Directed by Neil Jordan from Moira Buffini’s play, the story opens by offering us Clara and Eleanor’s contrasting approach to gaining access to the life-giving blood: where Clara is seductive and brutal, Eleanor only reluctantly drains the life of an old man after he gives her permission to do so. The women move on to a English seaside town, and soon Clara is persuading the hapless Noel (Daniel Mays) to convert his recently deceased mother’s boarding house (the name of which gives the film its title) into a brothel. Meanwhile, Eleanor befriends Frank (Caleb Landry Jones), a young man who will sacrifice his life to understand the mystery she represents. Neil Jordan has ventured into such territory before, of course, with The Company of Wolves (1982), and Interview With the Vampire (1994), and Byzantium is a vividly realised film in which Jordan successfully blends the dark fairytale elements into a prosaic modern landscape. Arterton in particular is in marvellous form as the brash, chippy hooker who will survive by any means necessary in this viciously patriarchal world. The historical aspect of the tale is marred by stilted dialogue and too much reliance on exposition, whereas the contemporary story has far more interesting things to say about social isolation, addiction, and the desperate human need for affection at any cost. More than just another vampire flick, Byzantium offers plenty of food for thought, even if it lacks real bite.
Robert De Niro heads an impressive ensemble cast in The Big Wedding (15A), playing ageing lothario Don, whose adopted son Alejandro (Ben Barnes) is marrying Missy (Amanda Seyfried). Problems arise when Alejandro’s birth mother, a devout Catholic, arrives for the nuptials, and Don has to pretend he is still married to his long-divorced wife Ellie (Diane Keaton) — much to the chagrin of current lover, Bebe (Susan Sarandon). That’s only one of the romantic entanglements to be teased out over the course of the movie — Katherine Heigl and Topher Grace are also embroiled in their own relationship issues — which is adapted by writer-director Justin Zackham from the French comedy Mon frère se marie (2006). The sight of De Niro playing yet another amiable buffoon is not one to inspire confidence, but he’s likeable enough here as he struggles to come up to the mark as husband, lover and father. His performance sets the tone for a gently paced mix of slapstick and the comedy of embarrassment, with Keaton, Sarandon and Heigl getting the best lines. Robin Williams’ cod-Catholic priest routine might have been subversive and/or funny about half a century ago, but his turn is a rare bum note in an undemanding farce.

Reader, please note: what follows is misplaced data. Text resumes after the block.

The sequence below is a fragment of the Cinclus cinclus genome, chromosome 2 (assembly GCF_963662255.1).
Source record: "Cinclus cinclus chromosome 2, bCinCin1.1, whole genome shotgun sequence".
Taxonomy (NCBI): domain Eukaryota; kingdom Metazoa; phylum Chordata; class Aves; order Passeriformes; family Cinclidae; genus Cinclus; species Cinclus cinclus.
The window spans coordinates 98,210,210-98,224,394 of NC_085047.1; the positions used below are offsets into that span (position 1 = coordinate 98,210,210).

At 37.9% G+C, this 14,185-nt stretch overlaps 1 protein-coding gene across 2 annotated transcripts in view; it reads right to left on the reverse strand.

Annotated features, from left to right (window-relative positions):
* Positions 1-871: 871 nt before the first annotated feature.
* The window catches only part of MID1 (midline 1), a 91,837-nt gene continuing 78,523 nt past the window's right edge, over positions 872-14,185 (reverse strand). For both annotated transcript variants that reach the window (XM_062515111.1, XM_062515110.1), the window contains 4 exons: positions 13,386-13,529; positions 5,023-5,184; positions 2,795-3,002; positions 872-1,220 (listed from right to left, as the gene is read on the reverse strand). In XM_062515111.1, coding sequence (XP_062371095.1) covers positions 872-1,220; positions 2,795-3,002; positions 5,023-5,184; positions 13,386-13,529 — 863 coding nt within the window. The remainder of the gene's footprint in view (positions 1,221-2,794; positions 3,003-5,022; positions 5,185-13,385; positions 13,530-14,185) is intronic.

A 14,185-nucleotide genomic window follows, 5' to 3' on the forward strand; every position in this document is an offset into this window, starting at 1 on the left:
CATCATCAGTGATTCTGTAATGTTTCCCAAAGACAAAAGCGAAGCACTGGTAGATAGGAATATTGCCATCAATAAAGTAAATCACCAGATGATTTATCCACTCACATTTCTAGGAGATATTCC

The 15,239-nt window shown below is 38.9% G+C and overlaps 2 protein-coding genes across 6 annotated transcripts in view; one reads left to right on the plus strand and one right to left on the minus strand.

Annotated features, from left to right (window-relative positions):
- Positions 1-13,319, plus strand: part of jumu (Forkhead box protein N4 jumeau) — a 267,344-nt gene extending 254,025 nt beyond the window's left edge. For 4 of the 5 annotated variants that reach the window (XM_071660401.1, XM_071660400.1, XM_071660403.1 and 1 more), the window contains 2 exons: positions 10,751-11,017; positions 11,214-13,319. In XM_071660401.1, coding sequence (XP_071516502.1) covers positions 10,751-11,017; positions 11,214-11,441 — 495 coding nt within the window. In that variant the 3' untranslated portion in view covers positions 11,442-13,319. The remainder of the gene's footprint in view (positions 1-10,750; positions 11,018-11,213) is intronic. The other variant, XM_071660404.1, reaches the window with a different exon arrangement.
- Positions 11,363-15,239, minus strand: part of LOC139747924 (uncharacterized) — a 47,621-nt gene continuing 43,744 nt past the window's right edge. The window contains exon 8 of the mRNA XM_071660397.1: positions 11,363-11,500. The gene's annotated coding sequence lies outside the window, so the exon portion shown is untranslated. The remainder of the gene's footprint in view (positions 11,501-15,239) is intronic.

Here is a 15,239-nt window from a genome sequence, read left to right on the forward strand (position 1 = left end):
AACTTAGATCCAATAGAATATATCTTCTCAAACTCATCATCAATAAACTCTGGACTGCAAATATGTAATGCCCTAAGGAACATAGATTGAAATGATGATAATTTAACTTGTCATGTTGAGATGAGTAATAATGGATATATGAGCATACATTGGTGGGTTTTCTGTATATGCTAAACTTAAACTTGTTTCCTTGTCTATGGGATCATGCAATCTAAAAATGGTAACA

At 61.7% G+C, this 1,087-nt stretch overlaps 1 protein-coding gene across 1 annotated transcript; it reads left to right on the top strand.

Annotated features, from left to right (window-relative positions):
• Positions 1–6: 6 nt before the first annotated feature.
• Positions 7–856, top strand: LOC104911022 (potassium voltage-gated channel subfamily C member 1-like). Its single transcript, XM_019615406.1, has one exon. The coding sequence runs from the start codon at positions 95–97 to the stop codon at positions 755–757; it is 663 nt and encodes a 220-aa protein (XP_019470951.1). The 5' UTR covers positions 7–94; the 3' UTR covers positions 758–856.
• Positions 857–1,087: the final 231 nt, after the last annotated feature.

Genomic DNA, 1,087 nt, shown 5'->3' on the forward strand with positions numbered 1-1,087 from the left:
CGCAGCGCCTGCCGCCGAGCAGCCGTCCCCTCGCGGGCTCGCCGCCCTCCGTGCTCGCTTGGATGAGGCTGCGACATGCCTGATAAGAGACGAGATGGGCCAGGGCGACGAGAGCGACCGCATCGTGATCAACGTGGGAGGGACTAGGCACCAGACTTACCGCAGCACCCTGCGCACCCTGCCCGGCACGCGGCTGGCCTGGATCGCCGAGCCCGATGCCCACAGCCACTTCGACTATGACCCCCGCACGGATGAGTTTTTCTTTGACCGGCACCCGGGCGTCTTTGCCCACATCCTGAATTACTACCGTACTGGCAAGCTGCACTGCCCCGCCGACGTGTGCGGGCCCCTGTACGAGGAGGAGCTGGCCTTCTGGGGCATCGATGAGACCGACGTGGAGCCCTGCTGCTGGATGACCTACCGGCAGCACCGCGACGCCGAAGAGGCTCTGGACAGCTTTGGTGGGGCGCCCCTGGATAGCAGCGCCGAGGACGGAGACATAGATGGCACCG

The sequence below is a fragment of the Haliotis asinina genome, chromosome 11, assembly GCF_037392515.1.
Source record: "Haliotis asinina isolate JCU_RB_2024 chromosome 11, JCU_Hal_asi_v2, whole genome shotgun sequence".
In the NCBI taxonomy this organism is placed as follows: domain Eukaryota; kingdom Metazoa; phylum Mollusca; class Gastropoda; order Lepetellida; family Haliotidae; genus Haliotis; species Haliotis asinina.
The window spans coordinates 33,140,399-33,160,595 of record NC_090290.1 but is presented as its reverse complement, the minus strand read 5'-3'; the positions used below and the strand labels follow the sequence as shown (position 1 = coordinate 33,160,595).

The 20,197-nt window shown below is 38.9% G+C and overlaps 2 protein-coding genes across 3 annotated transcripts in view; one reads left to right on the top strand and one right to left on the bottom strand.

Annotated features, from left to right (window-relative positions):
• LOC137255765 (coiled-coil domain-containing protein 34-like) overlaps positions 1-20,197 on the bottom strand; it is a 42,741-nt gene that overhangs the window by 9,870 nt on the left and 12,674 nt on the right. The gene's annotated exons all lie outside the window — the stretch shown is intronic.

The Purge (15A) is a bracingly nasty piece of work. Set in America in 2020, it takes place during the course of ‘Purge Night’, an annual 12-hour period during which the ‘New Founding Fathers’ have declared that any criminal act — including murder — is not only allowed but encouraged. Barricaded into his upmarket home with his wife and family, security specialist James Sandin (Ethan Hawke) finds himself besieged by his neighbours when his son offers sanctuary to the homeless man (Edwin Hodge) they are hunting. Written and directed by James DeMonaco, the movie opens up like a standard home invasion story offering a satire on gun culture, and poses some interesting questions about the ‘cathartic power’ of violent rage (the American economy is thriving as a result of the Purge, apparently, due to the ‘elimination of non-contributing members of society’). Unfortunately, such issues are quickly forgotten when the bullets start flying, and the film evolves into what at times feels like a lengthy advertisement for the National Rifle Association. Ethan Hawke does a decent job of managing the initially smug Sandin’s descent into murderous amorality, but overall the story is a preposterous contrivance. For all of its brow-furrowing socio-political subtext, DeMonaco’s sound and fury signifies very little.